Summer wrapped in spinach
Growing up, whenever I wanted to cook spinach, I used to throw it in a big pot of boiling water and boil the bejazus out of it. I’d end with a Popeye lump of spinach that, while adequate, maybe did not do justice to the integrity of the beautiful spinach leaf.
I think it was my mum who first showed me the way of placing just washed spinach in a pan using only the water left on the leaves from washing. Put a lid on and cook over a medium heat until the spinach is broiled/steamed and serve with a knob of butter. Much better than my boiling bonanza!
Later, we both expanded our experiences and used washed spinach in a non-stick frying pan and lid to create sort of stir-fry combinations: Wilted spinach with soft fried eggs, spinach with grated ginger in olive oil and butter, fried spinach with caraway seeds as a dinner accompaniment and everyday reliables like fried red pepper strips, browned onions and wilted spinach.
The thing about spinach was that you never picked the whole plant, you just kept taking outside leaves after outside leaves and had the plant all through the summer. So my memory of summer growing months is wrapped up in spinach.
Later in life, I learnt some fancy things like spinach and salmon tart, creamed spinach and spinach soufflé, but forever in the memory of my mind, I will feel most benign towards and sentimental about the humble leaves that passed through our hands and mouths during those idyllic past summer months.
If you don’t have spinach in the garden, there are few things to look out for when you’re buying it. Assess its liveliness. It should almost crunch and squeak when put in the bag. Pick out any damaged pieces and always wash well.
Spinach stir fry
This is an exercise in you judging how you want your stir fry cooked – quick and crunchy, slow and softer, burnt… The key to a dish is knowing and gauging when to add things, and what level to cook them at. The spoon of honey in the last third of cooking time adds a brown caramel edge to the veggies that oozes flavour and richness.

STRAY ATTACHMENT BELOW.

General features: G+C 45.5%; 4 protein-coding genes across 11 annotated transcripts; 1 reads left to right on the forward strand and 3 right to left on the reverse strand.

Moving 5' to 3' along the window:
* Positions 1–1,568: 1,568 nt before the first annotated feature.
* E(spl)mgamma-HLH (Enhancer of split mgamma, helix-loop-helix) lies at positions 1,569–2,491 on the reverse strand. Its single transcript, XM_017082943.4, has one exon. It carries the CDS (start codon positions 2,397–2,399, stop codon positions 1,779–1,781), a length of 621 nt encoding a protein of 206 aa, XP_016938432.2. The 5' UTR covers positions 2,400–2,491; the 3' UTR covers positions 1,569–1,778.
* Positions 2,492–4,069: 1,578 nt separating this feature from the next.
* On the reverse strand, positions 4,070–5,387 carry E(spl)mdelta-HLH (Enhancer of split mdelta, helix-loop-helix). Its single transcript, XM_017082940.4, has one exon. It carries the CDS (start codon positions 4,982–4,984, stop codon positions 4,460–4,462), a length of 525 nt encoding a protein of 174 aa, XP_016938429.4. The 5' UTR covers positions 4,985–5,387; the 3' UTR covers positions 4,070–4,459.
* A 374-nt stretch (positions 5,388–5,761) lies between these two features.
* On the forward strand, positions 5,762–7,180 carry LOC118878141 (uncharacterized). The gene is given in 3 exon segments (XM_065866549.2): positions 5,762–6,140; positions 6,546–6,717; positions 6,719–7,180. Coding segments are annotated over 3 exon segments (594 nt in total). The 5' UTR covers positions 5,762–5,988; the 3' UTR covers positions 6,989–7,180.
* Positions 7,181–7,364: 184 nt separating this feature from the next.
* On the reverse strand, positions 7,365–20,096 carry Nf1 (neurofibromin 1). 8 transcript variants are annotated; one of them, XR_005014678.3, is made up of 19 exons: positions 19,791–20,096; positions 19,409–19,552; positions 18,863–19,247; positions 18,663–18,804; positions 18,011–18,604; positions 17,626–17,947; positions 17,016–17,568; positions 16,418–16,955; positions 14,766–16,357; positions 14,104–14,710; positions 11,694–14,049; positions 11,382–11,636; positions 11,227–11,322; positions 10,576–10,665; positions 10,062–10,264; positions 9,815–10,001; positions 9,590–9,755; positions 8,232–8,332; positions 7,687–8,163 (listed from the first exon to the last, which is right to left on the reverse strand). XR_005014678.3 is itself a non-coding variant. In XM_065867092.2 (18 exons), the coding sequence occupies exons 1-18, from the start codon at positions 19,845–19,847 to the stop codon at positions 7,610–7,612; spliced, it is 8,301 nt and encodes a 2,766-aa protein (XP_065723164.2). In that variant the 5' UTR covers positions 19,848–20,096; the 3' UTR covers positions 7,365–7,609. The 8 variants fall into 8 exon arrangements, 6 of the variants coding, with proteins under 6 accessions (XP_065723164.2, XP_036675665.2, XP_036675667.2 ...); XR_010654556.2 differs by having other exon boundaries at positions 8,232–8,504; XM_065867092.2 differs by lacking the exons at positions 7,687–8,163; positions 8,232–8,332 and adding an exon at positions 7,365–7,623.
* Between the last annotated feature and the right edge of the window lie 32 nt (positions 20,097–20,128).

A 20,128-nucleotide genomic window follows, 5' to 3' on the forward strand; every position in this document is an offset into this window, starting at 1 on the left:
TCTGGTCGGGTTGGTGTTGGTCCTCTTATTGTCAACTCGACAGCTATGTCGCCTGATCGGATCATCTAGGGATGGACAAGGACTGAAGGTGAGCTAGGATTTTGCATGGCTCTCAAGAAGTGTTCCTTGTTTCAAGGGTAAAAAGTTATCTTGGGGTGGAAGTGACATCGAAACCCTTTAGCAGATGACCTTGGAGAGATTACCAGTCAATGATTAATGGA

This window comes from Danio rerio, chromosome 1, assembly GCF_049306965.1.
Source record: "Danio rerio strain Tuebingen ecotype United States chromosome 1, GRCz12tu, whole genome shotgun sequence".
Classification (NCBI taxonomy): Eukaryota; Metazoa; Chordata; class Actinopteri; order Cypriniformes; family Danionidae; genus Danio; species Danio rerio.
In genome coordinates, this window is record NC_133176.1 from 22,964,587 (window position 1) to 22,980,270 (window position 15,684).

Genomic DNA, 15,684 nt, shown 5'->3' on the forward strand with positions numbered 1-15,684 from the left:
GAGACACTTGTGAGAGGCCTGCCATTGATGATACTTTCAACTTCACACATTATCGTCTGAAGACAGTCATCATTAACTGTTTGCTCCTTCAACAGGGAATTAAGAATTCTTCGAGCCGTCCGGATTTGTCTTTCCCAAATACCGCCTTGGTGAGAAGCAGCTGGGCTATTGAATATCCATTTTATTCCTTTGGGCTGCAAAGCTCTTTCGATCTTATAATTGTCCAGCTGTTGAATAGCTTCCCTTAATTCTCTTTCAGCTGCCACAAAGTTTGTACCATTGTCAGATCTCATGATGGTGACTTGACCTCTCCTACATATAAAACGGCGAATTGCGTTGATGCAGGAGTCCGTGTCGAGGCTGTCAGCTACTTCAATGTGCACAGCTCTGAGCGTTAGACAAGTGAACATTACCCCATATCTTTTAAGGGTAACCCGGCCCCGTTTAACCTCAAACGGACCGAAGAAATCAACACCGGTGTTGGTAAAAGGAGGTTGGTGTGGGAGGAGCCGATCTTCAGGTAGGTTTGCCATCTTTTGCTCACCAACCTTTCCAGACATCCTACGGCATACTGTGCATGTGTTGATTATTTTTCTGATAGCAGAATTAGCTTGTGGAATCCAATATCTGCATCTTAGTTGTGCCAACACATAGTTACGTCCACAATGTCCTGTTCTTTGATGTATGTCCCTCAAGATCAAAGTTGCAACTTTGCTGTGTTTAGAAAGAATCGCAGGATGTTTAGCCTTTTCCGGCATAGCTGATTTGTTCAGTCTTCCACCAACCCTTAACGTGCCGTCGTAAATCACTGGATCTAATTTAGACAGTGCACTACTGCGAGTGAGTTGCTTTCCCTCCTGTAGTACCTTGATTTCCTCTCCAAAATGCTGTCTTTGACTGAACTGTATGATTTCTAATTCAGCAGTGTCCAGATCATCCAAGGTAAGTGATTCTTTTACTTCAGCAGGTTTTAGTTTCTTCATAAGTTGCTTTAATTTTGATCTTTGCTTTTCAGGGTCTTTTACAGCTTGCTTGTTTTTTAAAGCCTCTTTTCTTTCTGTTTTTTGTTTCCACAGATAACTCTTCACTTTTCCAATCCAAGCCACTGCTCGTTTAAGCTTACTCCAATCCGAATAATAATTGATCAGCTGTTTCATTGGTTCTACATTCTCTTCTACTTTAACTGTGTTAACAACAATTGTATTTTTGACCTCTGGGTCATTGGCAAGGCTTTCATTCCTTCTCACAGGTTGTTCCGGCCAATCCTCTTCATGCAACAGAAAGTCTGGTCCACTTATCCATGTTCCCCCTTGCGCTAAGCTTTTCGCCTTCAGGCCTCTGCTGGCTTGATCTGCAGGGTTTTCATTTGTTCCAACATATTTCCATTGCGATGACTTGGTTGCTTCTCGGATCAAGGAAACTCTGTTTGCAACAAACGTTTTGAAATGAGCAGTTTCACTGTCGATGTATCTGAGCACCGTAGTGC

What you need
> 1 onion
> 1 red pepper
> 4 mushrooms, washed and sliced
> 2 handfuls spinach
> ½ tspn turmeric
> Spoon honey
What you do
Add your onions to the pan, and over a ten minute period add all your ingredients, noticing how each cooks and intermingles with the other. Cooking with the lid on will steam the ingredients more, if that’s what you prefer. Serve with new potatoes, fish or fresh meat of your choice.
Mussel and spinach gratin
Great fresh ingredients you know, but put together in a way perhaps you are not familiar with. A great reason for trying it!
What you need
> 3kg mussels
> 1.5kg spinach
> 1 shallot/medium onion chopped
> 1 glass white wine
> 3 tbsp butter
> 2 tbsp flour
> 125ml cream
> Pinch saffron
> 150g grated cheese
What you do
Wash and prepare the mussels. Wash and cut the spinach into strips with a scissors. Place the shallot/onion in the wine in a large pan (you’ll need a large one for mussels). Add spinach on top, then add all the mussels and boil over high heat with the lid on for five minutes. Remove the mussels from their shell. Strain the spinach and cook a sauce made with the butter, flour and leftover juice. Add cream and saffron to the sauce, boiling lightly to release saffron. Season to taste.
Spread the spinach out in a buttered oven dish, add the mussels on top, pour the sauce over the top and complete with grated cheese. Cook at 190 degrees for eight mins, finishing under the grill if you like, to colour the cheese.